The question we are asked to face at this point in the history of Mother Earth is how do people who drink from different wells relate to one another? That is the fundamental question we need to answer at this point in human history.

Of course, one choice (all too common in this mad world of ours) is to ignore those at the other wells. Or to distrust them. Or seek to undermine them. To accuse them of trying to poison our well! (Or, somehow, to try to poison theirs to wipe them out before they get to us.)  That’s the poison of  religious fundamentalism in all of its sordid array. From the Taliban to Pat Robertson, that’s the word of death that fundamentalism and exclusivity deals.

Another approach to religious pluralism is to think of people of different traditions walking different pathways—parallel roads, perhaps: never intersecting, never touching others, never being touched; exclusively sticking to their own pathways, never venturing forth onto the pathways of others. Parallel wells, but with High Walls in between them, I suppose.

There may be a studied attitude of non-interference here; there may even be some kind of implied mutual respect for one another. But there’s no touching—no dialogue—no deepening—no mutual exchange of insights. Such a perspective may not be threatening—in the way that religion is often thought of as not very threatening, tame, domestic. But often, that which doesn’t threaten us, which doesn’t challenge us, which doesn’t change us, or shake us up, puts us to sleep instead. Or anesthetizes us and numb us and deadens us in the end. Which is also pretty close to the role religion is seen as playing, in some eyes.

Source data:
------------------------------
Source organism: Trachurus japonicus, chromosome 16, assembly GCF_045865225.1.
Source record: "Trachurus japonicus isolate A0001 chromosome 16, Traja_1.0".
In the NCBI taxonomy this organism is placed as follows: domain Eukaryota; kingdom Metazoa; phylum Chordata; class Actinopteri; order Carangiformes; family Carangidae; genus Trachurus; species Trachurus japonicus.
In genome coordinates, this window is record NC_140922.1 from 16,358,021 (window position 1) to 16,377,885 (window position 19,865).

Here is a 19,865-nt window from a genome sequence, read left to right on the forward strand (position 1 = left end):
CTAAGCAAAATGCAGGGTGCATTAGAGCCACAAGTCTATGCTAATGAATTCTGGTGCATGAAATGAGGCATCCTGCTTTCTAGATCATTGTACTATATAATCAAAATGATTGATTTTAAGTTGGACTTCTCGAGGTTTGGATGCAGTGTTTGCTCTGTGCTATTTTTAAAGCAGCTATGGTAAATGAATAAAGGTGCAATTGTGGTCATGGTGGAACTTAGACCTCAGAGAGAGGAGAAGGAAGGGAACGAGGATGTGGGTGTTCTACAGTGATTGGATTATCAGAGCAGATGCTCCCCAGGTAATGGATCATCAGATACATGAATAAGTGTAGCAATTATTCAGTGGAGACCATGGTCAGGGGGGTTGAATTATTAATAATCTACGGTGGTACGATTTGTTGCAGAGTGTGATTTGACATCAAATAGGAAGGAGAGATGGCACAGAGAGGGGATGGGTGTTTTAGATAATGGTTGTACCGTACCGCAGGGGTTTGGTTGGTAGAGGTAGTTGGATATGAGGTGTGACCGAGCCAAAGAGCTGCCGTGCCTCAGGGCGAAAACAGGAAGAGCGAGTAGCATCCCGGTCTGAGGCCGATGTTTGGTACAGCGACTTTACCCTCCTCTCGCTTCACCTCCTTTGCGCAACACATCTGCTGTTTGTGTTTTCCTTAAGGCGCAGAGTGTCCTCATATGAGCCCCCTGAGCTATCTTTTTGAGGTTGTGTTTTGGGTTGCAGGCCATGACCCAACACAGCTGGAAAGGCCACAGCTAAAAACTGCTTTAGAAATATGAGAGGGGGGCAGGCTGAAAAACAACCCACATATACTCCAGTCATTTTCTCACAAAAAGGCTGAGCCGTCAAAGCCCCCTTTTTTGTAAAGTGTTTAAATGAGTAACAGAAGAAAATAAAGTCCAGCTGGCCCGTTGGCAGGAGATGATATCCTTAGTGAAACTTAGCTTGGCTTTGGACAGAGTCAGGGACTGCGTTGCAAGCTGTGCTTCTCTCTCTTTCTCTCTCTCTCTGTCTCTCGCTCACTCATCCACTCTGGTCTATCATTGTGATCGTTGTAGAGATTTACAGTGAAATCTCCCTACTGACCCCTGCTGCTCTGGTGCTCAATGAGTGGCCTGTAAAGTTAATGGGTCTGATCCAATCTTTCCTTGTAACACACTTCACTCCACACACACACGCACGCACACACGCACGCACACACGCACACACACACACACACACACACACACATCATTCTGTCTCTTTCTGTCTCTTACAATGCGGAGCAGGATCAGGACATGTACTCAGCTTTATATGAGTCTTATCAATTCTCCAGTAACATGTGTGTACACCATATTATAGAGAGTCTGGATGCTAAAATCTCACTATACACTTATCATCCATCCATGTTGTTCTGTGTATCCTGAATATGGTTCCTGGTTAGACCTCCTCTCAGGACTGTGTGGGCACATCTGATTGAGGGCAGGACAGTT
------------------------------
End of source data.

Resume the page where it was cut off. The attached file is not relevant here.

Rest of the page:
And where, then, is that single great river of the Spirit, from which all life-giving waters flow? A tepid, fragmented, parochial view of religion is just too small to save the people of this world from the forces of violence and division.

Yet another approach, Matthew Fox suggests, is to attempt to remove the boundaries separating the different wells. Then, we would either create one common well, or we would pump out all the water and create a common reservoir—a common pond, as it were, from which all could drink.

Now, quite apart from the rather risky theological engineering of such an endeavor—can you imagine constructing a single World Religion—building one single Christian-Jewish-Muslim-Hindu-Buddhist-Taoist-What-have-you Church (Or would it be Temple? Or would it be Mosque?)? There is also something in this approach (well meaning as it might be) which would fly in the face of something deep within our common humanity.

Deep religious pluralism is not the same as shallow, superficial eclecticism.

Living a deeply religious life is not the same as going to Old Country Buffet and trying a little of this and a little of that—a bit of pizza and a bit of Chinese and a bit of salad—and calling it a meal. You can’t just sample a little Buddhism and a little Christianity and a little Taoism, and expect to be religiously nourished. That’s interesting and informative and good for a little spiritual snack, perhaps; but it’s not the banquet of the Lord.

Pluralism—religious coexistence-- does not mean sacrificing one’s own individuality and integrity and authenticity to become part of a great undifferentiated monolith. (Moreover, humanity’s experience with monoliths in general, of either the religious or political sort, has not been very positive, to say the least. Indeed, from the Crusades through the Inquisition to the Holocaust and the Gulag, it’s been a pretty bloody and depressing history.)

“Celebrating diversity” doesn’t mean tossing all the aspects of our faiths into some kind of worldwide Waring blender and  turning it on “High” until all that remains is some indistinguishable murky sludge. That’s like trying to make soup by just randomly tossing together everything you happen to have in your refrigerator. You toss in the bacon and the salad dressing and the tomatoes and the orange juice, and mix it all together, and call it soup. But you won’t end up with soup; you’ll just end up with some kind of insipid mess instead. Sounds like a better pathway to a belly ache than to spiritual enlightenment.